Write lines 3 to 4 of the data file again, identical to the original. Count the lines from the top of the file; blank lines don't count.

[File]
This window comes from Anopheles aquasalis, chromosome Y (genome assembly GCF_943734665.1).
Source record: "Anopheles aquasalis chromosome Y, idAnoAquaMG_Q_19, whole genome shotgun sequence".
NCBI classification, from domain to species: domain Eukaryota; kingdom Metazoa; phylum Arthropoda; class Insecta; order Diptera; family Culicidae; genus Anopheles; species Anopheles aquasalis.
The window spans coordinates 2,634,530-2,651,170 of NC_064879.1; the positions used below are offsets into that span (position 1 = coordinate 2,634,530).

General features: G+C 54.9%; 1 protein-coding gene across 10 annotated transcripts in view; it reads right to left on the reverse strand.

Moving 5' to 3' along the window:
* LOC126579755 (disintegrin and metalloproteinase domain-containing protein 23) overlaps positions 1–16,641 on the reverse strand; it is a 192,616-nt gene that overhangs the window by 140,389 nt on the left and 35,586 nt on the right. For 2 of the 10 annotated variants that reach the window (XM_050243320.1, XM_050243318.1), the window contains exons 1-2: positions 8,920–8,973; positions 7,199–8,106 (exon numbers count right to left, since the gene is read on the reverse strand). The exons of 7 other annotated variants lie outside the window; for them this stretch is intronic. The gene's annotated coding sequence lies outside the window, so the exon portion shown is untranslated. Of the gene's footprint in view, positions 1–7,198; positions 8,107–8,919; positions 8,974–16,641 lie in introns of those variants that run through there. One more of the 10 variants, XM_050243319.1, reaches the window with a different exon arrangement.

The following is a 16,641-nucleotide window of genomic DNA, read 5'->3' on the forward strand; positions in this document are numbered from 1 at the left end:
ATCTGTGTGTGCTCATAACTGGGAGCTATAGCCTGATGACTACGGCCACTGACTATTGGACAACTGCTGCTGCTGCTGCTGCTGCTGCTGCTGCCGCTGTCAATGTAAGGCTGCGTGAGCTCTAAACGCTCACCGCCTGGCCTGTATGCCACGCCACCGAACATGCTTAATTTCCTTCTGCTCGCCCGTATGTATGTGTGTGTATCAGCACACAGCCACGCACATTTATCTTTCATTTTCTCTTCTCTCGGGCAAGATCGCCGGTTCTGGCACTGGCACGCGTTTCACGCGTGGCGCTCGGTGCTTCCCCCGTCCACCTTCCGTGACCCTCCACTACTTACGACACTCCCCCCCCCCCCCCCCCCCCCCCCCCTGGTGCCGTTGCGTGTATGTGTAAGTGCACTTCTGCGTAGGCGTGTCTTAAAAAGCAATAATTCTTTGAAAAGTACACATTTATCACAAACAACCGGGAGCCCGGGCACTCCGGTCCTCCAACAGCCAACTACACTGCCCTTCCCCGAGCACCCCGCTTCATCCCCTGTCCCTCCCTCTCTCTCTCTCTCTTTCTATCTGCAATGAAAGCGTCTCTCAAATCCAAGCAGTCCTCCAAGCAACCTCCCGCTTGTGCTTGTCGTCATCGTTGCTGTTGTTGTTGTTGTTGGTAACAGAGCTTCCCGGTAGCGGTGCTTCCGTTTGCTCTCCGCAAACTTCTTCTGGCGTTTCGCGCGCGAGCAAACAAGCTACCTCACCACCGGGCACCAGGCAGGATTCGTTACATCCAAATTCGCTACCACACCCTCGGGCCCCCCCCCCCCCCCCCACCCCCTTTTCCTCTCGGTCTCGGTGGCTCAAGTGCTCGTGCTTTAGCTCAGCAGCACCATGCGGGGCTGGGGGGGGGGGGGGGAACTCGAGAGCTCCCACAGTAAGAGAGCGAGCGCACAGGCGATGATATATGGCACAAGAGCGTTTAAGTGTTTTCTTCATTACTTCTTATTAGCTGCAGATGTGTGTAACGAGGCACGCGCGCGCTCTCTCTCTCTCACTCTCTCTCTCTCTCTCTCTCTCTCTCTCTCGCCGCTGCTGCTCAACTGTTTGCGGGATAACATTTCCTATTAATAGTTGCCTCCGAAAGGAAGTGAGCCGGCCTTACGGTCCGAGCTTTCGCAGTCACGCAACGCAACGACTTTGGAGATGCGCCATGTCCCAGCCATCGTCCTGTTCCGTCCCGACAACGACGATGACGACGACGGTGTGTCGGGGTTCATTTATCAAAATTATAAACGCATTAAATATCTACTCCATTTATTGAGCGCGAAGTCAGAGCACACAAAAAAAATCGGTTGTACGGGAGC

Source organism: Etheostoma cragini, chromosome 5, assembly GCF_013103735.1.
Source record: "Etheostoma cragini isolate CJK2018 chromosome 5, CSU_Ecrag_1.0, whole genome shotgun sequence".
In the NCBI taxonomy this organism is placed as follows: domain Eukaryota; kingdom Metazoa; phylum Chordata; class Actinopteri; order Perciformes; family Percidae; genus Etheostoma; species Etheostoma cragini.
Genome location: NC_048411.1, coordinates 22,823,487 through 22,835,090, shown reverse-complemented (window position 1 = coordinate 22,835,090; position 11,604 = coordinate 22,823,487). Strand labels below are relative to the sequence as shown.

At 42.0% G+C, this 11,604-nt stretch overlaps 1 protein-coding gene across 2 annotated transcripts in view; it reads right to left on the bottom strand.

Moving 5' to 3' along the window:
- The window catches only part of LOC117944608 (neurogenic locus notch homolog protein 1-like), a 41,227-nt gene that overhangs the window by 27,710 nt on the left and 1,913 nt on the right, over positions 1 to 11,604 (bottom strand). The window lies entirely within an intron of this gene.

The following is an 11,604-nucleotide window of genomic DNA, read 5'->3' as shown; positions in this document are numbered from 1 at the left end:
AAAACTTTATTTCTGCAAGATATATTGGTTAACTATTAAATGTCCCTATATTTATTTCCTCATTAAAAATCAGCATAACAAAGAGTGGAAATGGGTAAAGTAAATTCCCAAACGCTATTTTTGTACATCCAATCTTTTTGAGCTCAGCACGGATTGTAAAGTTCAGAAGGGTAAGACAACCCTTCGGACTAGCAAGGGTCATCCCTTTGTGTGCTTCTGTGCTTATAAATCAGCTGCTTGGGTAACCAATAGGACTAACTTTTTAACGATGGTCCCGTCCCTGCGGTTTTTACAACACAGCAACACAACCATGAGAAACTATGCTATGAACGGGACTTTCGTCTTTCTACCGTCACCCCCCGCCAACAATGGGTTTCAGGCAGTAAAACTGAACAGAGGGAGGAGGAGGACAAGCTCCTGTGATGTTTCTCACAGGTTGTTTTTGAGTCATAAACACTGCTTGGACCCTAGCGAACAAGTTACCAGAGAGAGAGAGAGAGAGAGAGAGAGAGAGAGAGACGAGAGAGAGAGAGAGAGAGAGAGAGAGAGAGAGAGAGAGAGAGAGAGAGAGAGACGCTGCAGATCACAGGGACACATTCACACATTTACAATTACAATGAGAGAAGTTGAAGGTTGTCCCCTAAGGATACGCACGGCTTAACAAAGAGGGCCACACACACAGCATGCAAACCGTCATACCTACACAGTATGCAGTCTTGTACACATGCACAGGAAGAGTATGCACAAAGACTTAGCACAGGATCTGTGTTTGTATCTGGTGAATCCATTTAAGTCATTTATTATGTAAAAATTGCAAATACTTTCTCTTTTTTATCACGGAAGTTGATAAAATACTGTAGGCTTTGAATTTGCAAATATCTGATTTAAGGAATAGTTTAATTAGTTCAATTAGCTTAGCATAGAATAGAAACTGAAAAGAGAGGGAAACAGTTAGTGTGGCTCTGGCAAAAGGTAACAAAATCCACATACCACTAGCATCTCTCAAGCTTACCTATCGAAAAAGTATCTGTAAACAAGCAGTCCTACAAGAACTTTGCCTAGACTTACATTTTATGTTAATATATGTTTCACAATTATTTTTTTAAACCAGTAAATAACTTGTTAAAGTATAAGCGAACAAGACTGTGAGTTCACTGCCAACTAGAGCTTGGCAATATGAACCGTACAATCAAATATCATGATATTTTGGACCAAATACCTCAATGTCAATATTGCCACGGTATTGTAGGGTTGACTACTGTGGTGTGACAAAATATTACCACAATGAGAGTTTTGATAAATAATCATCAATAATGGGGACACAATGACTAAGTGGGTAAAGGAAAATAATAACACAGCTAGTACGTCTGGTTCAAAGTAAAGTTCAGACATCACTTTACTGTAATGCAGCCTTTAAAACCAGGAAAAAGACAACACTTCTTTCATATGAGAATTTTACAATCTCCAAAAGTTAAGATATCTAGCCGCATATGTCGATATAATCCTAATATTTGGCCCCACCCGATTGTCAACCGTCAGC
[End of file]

NCBI classification, from domain to species: domain Eukaryota; kingdom Metazoa; phylum Arthropoda; class Insecta; order Diptera; family Culicidae; genus Anopheles; species Anopheles aquasalis.
The window spans coordinates 2,634,530-2,651,170 of NC_064879.1; the positions used below are offsets into that span (position 1 = coordinate 2,634,530).